The Heritage Foundation’s news site The Daily Signal ran a piece Friday on one reporter’s observations at an immigration court in Arlington, Va. The docket was made up of juveniles, though not youths affiliated with the recent border influx. I happened to attend a day of the juvenile docket in the same courtroom the day after the reporter and his article is quite accurate and worth reading. There is one thing the reporter did not mention, however, and that is the turnout rate.
The hidden tsunami of new immigrants, both legal and illegal, have been operating under the public’s attention radar for many decades. In part this reflects the fact that immigration is not, ordinarily, a high-attention issue for most Americans. As a result, ordinary Americans don’t have a great deal of factual information about the substantive foundations of the many complex elements that make up immigration policy.
According to Gallup, immigration has ranked near the bottom of Americans’ concerns for many years. No more.
In 1994, the number of Americans who said immigration was “America’s biggest problem” reached a highpoint of 2 percent. In 1996, the highpoint was 6 percent. In 1997, it was 4 percent. In 1998, it was 2 percent. In 1999 it was 1 percent. In 2000 it was 2 percent, and in 2001 it was 3 percent.
Fast forward to now, the summer of 2014 and Gallup reports, “With thousands of undocumented immigrant minors crossing the nation’s southern border in recent months, the percentage of Americans citing immigration as the top problem has surged to 17 percent this month, up from 5 percent in June, and the highest seen since 2006.”
In a 1994 speech at the National Press Club to discuss her plans for a worksite identification program pivotal to efforts to stop illegal immigration at the worksite, Barbara Jordan claimed the moral high ground for that effort. “If we are to preserve our immigration tradition and our ability to say yes to so many of those who seek entry, we must also have the strength to say no when we must,” she said.
In her position as director of the Domestic Policy Council at the White House, Cecilia Munoz is a key figure in the planning for President Obama to decree major changes in U.S. immigration policy that could benefit millions of illegal immigrants.
As the Associated Press noted last week, Munoz, along with other top officials in the Obama administration, is “working to chart a plan on executive actions Obama could take, hosting frequent meetings with interest groups.”
It is rarely if ever discussed, but the current surge out of Central America, and into Southern Texas, is a wonderful development for some very powerful people — Central America’s oligarchs.
Think of the alternatives: the understandably unhappy majority of these countries, instead of spending time, money, and emotional energy on the risky emigration of their relatives, might otherwise be using those resources for:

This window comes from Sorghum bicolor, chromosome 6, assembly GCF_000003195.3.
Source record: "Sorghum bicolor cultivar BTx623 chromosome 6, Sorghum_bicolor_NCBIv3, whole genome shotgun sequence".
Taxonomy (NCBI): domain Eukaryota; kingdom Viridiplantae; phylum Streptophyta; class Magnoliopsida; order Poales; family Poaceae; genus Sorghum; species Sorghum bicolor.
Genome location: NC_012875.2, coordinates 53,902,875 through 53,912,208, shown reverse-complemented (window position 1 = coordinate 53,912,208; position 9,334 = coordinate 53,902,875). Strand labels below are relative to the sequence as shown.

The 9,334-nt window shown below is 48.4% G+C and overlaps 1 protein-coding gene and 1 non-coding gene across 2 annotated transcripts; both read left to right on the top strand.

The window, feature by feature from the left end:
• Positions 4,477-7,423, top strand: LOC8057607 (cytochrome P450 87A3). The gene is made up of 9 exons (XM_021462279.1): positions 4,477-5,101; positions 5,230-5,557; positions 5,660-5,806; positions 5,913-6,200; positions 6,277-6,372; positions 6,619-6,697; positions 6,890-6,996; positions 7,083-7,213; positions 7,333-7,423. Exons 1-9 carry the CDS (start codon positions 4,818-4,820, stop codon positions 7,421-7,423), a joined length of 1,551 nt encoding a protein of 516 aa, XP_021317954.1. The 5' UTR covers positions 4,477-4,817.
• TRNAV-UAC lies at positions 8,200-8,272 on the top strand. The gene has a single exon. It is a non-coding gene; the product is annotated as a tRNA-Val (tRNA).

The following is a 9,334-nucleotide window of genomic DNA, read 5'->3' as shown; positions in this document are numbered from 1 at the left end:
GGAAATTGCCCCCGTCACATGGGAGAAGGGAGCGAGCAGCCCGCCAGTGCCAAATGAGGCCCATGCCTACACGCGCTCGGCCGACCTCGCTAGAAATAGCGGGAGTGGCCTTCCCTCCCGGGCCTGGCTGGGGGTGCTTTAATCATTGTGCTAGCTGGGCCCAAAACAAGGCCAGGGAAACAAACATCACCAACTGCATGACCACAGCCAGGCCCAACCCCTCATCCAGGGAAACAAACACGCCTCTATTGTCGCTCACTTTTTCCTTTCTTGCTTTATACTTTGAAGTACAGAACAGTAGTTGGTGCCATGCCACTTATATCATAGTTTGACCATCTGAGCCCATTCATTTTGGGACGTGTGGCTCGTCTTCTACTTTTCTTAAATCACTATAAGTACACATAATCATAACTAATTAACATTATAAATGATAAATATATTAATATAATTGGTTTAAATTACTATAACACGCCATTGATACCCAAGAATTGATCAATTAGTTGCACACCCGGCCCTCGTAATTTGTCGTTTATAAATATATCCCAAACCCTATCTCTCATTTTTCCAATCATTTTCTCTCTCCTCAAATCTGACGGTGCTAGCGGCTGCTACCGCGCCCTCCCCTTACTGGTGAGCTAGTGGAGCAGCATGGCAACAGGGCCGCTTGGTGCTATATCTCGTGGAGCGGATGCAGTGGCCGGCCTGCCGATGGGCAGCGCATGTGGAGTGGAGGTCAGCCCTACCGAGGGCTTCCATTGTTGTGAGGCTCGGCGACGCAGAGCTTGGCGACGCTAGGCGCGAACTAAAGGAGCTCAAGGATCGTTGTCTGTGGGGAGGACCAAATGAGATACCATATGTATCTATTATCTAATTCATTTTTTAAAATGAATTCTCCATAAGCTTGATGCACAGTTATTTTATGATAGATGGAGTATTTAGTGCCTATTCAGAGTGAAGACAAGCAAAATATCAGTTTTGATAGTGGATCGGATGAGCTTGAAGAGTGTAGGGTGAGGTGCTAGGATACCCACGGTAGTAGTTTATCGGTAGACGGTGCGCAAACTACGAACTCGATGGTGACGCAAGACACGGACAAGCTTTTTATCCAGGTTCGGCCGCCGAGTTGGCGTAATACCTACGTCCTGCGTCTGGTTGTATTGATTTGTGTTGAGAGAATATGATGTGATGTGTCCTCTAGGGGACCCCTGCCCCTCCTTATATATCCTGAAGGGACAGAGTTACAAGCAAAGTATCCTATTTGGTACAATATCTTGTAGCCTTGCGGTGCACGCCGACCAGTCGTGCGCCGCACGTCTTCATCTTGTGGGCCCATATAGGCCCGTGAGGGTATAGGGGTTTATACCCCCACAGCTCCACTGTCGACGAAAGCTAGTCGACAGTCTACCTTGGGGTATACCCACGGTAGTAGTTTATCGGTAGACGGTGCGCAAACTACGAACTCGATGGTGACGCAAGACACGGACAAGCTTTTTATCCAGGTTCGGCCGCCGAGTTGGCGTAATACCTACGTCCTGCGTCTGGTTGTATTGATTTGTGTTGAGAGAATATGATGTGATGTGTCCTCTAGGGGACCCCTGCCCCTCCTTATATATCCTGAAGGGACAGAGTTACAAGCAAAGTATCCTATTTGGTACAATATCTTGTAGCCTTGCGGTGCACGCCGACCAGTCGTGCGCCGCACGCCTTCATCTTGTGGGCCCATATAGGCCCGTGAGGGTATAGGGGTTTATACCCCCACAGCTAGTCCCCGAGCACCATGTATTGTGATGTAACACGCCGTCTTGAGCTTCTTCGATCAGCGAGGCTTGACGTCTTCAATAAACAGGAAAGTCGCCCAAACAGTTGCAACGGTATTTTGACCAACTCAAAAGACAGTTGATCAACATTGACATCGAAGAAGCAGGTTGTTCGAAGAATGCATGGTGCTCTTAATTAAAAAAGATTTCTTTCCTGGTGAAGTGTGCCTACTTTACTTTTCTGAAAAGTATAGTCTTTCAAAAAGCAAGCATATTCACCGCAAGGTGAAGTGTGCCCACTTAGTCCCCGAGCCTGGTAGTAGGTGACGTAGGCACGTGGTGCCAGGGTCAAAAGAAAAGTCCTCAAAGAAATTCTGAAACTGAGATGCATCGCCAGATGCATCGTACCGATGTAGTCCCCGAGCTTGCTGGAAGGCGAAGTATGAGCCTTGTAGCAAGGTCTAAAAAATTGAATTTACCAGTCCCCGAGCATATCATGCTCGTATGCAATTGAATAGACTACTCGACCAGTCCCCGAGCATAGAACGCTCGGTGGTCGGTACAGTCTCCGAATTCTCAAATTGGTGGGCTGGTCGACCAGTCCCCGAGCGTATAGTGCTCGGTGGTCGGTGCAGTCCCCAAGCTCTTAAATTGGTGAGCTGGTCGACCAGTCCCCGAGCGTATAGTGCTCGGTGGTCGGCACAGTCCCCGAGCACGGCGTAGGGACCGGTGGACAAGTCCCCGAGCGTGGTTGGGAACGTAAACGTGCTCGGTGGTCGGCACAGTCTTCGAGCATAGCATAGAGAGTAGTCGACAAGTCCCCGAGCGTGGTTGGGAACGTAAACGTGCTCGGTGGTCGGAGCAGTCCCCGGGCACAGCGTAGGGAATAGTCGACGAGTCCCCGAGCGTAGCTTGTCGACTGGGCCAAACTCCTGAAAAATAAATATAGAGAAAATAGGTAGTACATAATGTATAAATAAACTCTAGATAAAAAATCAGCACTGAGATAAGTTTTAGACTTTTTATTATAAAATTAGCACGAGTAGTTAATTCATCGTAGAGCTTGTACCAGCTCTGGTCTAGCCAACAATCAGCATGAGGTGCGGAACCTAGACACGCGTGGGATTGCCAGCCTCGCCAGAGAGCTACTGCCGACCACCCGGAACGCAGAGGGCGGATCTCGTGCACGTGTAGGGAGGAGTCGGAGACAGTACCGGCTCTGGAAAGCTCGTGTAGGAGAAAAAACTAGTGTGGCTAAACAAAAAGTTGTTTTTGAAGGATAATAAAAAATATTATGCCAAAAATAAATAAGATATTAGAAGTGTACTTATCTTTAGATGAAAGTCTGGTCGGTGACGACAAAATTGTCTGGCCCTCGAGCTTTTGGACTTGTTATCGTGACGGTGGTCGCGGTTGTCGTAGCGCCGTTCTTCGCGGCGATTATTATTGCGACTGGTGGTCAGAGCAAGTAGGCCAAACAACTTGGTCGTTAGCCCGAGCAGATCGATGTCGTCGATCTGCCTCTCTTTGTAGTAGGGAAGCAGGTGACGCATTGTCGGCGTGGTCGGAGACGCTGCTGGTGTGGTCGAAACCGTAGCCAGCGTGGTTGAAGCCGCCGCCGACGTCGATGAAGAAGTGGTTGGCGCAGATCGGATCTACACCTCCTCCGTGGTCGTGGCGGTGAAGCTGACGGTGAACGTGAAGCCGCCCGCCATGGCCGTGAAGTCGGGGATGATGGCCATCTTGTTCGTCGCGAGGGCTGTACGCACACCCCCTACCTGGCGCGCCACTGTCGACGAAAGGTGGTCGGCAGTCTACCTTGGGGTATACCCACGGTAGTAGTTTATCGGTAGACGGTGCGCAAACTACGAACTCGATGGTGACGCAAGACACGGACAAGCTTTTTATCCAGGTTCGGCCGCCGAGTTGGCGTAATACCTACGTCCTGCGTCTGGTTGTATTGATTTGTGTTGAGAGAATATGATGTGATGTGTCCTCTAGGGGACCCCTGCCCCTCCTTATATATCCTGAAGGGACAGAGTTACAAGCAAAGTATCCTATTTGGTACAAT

The start of my op-ed posted today at TheHill.com:
Despite all the attention it has received, the William Wilberforce Trafficking Victims Protection Reauthorization Act of 2008 – a law aimed, in part, at “unaccompanied alien children” who are victims of trafficking – appears to have little applicability to the current situation on the border. There are at least three reasons why the Obama administration is wrong when it asserts that the 2008 trafficking law binds their hands and requires them to grant most young illegal immigrants and their families a day in immigration court, lawyers and other benefits. …
Border Patrol statistics found buried on a government website confirm that most of the Central American illegal aliens apprehended in the recent surge are family units. Less than one-fourth (22 percent) of all those apprehended are unaccompanied alien children (UACs) from Central America. The number of illegally arriving families shot up five times faster than UAC arrivals over last year.
A new Center video interview with Hipolito Acosta, a retired senior U.S. immigration official, describes a successful program in which nearly 80,000 U.S.-bound migrants from Central America were intercepted in Mexico over 12-months in 2001-02. U.S. immigration agents worked with Mexican and Central American governments to repatriate the migrants and arrest smugglers. As a result, U.S. Border Patrol apprehensions of illegal crossers from Central American were reduced by 76 percent over the period. The program cost $1.6 million – but saved the U.S. government hundreds of millions of dollars in enforcement spending by preventing the illegal crossings from occurring. The Department of Homeland Security should adopt a similar program aimed at prevention and deterrence to address the current surge of illegal families and children. Authors: Jessica Vaughan Bryan Griffith
On July 21, National Review Online (NRO) published an article by Sen. John Cornyn (R-Texas), responding to criticism of the Helping Unaccompanied Minors and Alleviating National Emergency (HUMANE) Act by both the left and the right. (The HUMANE Act was filed jointly in both houses of Congress; in the Senate by Cornyn and in the House of Representatives by Rep. Henry Cuellar (D-Texas)).